Apr 062019
 
 April 6, 2019  Posted by  Court, Healthcare, U.S., Youth & Schools

Daniel H. Stock writes:

When Pat Benatar sang “Hell Is for Children” (1980, Giraldo, Benatar, Capps, BMG Rights Management), she might have been referring to the plight of minors in custody litigation. It only gets worse for children in custody fights who are in psychotherapy and want to keep communications between themselves and their therapists private. This article examines the vexing problem of determining when young or incompetent children in custody cases have the right to waive their therapist-patient privilege of confidentiality.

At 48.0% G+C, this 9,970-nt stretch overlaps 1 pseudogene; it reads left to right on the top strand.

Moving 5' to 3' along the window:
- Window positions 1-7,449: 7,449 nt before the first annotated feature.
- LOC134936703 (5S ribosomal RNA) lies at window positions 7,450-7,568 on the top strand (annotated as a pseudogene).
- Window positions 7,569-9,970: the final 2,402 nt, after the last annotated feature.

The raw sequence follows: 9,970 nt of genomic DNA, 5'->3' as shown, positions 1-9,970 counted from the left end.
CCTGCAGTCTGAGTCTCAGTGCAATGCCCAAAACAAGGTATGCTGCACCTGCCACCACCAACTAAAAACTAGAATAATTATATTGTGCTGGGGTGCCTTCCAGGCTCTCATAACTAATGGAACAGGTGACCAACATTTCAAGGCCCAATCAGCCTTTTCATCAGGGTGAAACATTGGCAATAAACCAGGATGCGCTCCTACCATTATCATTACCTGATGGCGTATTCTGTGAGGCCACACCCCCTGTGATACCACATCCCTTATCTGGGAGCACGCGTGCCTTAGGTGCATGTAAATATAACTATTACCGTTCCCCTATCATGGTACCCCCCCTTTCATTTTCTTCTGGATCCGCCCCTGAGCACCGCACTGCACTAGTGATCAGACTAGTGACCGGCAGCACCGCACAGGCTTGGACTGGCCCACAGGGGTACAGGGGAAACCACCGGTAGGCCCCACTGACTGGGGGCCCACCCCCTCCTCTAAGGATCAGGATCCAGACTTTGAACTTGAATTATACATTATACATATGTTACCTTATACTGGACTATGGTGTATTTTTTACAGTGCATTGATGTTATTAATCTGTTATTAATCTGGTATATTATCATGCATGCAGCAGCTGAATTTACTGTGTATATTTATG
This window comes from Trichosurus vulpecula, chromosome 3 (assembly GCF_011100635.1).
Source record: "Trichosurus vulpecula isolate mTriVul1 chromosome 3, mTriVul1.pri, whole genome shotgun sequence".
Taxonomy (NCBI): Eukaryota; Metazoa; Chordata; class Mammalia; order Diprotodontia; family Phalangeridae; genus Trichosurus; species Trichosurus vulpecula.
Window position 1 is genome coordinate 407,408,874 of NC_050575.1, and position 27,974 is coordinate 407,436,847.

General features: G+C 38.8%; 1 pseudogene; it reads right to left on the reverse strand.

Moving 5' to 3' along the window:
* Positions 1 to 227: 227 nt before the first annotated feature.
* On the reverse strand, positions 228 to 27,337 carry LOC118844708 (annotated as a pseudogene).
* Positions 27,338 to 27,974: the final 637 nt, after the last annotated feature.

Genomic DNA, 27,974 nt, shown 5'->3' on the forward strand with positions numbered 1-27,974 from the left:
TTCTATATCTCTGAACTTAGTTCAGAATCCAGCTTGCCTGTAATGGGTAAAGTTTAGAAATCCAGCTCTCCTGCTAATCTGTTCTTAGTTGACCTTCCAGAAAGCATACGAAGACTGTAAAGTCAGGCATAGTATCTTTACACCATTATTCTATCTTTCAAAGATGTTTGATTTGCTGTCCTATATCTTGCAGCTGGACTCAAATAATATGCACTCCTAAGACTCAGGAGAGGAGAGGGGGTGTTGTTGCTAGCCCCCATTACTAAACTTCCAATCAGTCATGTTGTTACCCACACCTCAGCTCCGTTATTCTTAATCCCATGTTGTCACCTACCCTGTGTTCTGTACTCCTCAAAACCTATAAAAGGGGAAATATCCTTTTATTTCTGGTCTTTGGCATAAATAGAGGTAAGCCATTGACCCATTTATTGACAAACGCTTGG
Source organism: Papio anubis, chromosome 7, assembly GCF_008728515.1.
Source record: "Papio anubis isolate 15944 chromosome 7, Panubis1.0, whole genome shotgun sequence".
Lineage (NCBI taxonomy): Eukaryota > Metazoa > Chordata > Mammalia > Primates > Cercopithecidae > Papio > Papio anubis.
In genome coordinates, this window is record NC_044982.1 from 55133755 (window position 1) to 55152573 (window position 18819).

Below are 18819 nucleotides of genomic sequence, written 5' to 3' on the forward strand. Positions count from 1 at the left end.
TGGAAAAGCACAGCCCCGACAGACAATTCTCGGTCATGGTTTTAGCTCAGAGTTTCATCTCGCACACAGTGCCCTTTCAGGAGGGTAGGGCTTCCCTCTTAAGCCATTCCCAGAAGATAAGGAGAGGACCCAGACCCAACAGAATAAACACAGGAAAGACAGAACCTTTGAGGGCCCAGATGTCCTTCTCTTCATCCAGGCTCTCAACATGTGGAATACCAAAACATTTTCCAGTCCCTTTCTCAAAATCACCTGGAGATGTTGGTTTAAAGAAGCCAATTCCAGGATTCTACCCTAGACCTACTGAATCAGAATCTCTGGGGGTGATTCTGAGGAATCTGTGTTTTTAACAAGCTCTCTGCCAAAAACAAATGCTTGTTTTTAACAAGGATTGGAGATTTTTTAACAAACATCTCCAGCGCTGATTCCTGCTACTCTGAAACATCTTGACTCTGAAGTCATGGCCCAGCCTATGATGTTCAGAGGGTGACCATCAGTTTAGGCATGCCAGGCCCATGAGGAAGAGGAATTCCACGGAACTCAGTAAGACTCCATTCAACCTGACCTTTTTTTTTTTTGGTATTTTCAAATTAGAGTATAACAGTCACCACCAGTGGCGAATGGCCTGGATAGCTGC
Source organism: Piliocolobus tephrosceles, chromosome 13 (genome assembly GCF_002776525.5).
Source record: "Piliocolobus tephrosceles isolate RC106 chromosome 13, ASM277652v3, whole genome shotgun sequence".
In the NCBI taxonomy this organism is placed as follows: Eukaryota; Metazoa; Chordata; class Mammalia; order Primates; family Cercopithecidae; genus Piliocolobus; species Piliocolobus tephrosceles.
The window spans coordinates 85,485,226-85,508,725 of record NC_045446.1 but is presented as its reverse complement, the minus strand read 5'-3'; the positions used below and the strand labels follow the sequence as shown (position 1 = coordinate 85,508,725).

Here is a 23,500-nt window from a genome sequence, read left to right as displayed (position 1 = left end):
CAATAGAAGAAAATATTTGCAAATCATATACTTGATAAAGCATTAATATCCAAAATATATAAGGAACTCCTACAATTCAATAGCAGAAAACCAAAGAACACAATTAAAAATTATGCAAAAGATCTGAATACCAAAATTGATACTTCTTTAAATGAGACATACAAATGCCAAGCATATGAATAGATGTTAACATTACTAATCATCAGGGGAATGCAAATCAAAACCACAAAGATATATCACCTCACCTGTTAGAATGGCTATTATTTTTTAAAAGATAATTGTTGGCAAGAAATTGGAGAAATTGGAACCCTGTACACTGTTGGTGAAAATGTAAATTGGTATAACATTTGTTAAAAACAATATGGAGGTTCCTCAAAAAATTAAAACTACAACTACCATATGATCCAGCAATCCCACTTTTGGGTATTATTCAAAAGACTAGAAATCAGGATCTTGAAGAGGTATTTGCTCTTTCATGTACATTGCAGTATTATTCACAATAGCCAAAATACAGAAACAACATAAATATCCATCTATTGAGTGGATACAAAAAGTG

A person who actively contests custody presumptively places in issue her mental and physical condition and waives privileges that might otherwise prevent the introduction of such evidence. See, e.g., Baecker v. Baecker, 58 A.D.2d 821 (2d Dep’t 1977). Thus, otherwise assertable privileges such as those found in CPLR §4507 (psychologist/patient privilege) and CPLR §4508 (social worker/client privilege) do not shield the custody litigant.

Read more on New York Law Journal.

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